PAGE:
1957 Oct Dr. Martin Luther King, Jr. addresses national conference. His Southern Christian Leadership Conference receives $11,000 check from UPWA Fund For Democracy.
1958 Mar 5 Four-week strike involving 4,600 at Campbell Soup Co., Camden, N.J.
1959 May Frank Schultz replaces A. T. Stephens as vice-president.
1959 Oct Seven-week strike ends at Swift plants with agreement to continue cost-of-living clause. A joint strike by UPWA and AMCBW.
1959 Aug Establishment of the Armour Automation Committee with $500,000 contribution from the company for programs to assist readjustment of employees displaced in plant closings.
1960 Feb Conclude 109-day strike against Wilson plants with agreement by company to meet terms substantially equivalent to other major packers. Issue of status of 3,000 “replaced” strikers to be arbitrated.
1960 Mar Arbitration panel headed by Judge Joseph S. Perry orders strike “replacements” put at bottom of seniority list behind Wilson strikers.
1960 United Packinghouse Workers of America, AFL-CIO, changed to United Packinghouse, Food, and Allied Workers, AFL-CIO. The initials UPWA were retained.
1961 Jan Lettuce fields of Imperial Valley, Calif. struck in cooperation with Agricultural Workers Organizing Committee. Seek $1.25 minimum. Growers use imported workers from Mexico to break strike.
1961 Sep Armour master agreement introduces concept of Technological Adjustment Pay under which employees displaced by plant closing draw a minimum weekly income while waiting reassignment. Interplant transfer arrangements and moving expense allowance.
1961 Oct First awards of Russell Bull Scholarship are made to Miss Charlayne Hunter and Mr. Arthur S. Smith. Scholarship goes to student applicant making significant contribution to struggle for civil rights. Miss Hunter was first Negro student to enter University of Georgia.
1964 Sep Master agreements introduce vesting of pensions, major medical insurance, and widen scope of agreement to cover processing units.
1966 Oct First national strike in 19 years is concluded in Canada with 70-cent wage and benefit package. Strike began July 20 involving 5,300 employees of Canada Packers.
1967 Mar Agreement reached with Armour to open master agreement six months before expiration. Wage and benefit package estimated at 66 cents spreads to rest of industry.
1967 Dec President Johnson signs Wholesome Meat Act, culminating campaign pushed by UPWA for over 10 years.
1968 Jul Constitutional Convention receives text of merger agreement with Amalgamated Meat Cutters for ratification.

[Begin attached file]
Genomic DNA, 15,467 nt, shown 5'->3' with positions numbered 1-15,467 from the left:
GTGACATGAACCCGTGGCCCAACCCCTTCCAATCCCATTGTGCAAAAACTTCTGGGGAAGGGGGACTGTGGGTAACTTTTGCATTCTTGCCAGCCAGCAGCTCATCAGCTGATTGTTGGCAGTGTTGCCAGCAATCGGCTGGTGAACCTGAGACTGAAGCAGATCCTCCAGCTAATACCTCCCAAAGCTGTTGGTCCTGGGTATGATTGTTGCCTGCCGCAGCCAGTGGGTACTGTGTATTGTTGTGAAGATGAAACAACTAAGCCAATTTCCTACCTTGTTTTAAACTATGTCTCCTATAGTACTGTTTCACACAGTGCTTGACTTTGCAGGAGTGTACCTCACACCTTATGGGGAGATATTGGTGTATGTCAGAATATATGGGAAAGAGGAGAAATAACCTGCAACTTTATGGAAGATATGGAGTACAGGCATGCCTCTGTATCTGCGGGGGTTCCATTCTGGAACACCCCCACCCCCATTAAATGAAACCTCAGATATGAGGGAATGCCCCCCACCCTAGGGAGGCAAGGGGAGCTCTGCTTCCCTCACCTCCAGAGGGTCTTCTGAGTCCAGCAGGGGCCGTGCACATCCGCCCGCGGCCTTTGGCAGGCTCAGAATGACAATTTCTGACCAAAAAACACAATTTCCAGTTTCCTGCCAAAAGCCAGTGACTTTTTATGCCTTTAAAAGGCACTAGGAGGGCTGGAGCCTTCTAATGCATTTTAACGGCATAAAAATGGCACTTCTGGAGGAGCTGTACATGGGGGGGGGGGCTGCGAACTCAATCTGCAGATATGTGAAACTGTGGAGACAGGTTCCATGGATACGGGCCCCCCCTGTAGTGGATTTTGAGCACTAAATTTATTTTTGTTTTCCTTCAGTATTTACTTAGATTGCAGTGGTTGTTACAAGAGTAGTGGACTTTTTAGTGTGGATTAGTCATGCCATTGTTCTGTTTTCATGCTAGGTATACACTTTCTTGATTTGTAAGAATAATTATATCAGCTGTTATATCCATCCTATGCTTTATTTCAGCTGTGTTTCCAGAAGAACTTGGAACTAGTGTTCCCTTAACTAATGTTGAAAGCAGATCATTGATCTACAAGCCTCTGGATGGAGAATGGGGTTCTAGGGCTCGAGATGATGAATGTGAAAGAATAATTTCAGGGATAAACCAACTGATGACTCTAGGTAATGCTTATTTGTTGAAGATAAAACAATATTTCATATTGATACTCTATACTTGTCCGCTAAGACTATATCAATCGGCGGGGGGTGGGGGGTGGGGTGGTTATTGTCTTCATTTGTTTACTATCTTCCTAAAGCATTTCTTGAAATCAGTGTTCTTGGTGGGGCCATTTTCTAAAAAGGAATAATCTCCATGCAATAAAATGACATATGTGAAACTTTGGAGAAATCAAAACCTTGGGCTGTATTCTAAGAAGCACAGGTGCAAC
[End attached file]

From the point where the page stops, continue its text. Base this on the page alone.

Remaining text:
Based on a history prepared by Leslie Orear.

Ralph L. Helstein (1908- ), UPWA President, 1946-1968

Ralph Helstein, the son of Henry Helstein, a manufacturer, and of Lena (Litman) Helstein, was born and reared in Minnesota. He received his B.A. (1929) and his L.L.B. (1934) from the University of Minnesota.

Shortly after his graduation from law school, Helstein was appointed to the NRA staff in Washington, D. C., as labor compliance officer for Minnesota in charge of implementing the NRA labor codes. From 1936-1943, Helstein had a private law practice in Minnesota; during that time, he served as General Counsel of the Minnesota State C.I.0. and in 1942 became General Counsel of the United Packinghouse Workers of America. Finally in 1946, Helstein became UPWA's second president and remained in that position until the union merged in 1968 with the Amalgamated Meat Cutters and Butcher Workmen of America (AMCBWA).

Throughout the period of Ralph Helstein's presidency of the UPWA, he was credited with the union's success in “obtaining a guaranteed work week, maintenance of membership, and improved working conditions, as well as the wage increases which arose from his legal procedures.” Under Helstein's leadership, the UPWA was among the first unions to prohibit discrimination on the basis of race, religion and sex. In addition, as a result of Helstein's concern for international labor organizations, the UPWA organized the sugar workers in Puerto Rico, attempted to establish effective Latin-American labor relations, and became the first U.S. organization to affiliate with the International Union of Food and Allied Workers' Association.

In 1968 when the UPWA merged with AMCBW of A, Ralph Helstein served as an officer in the merged union until his retirement in 1972.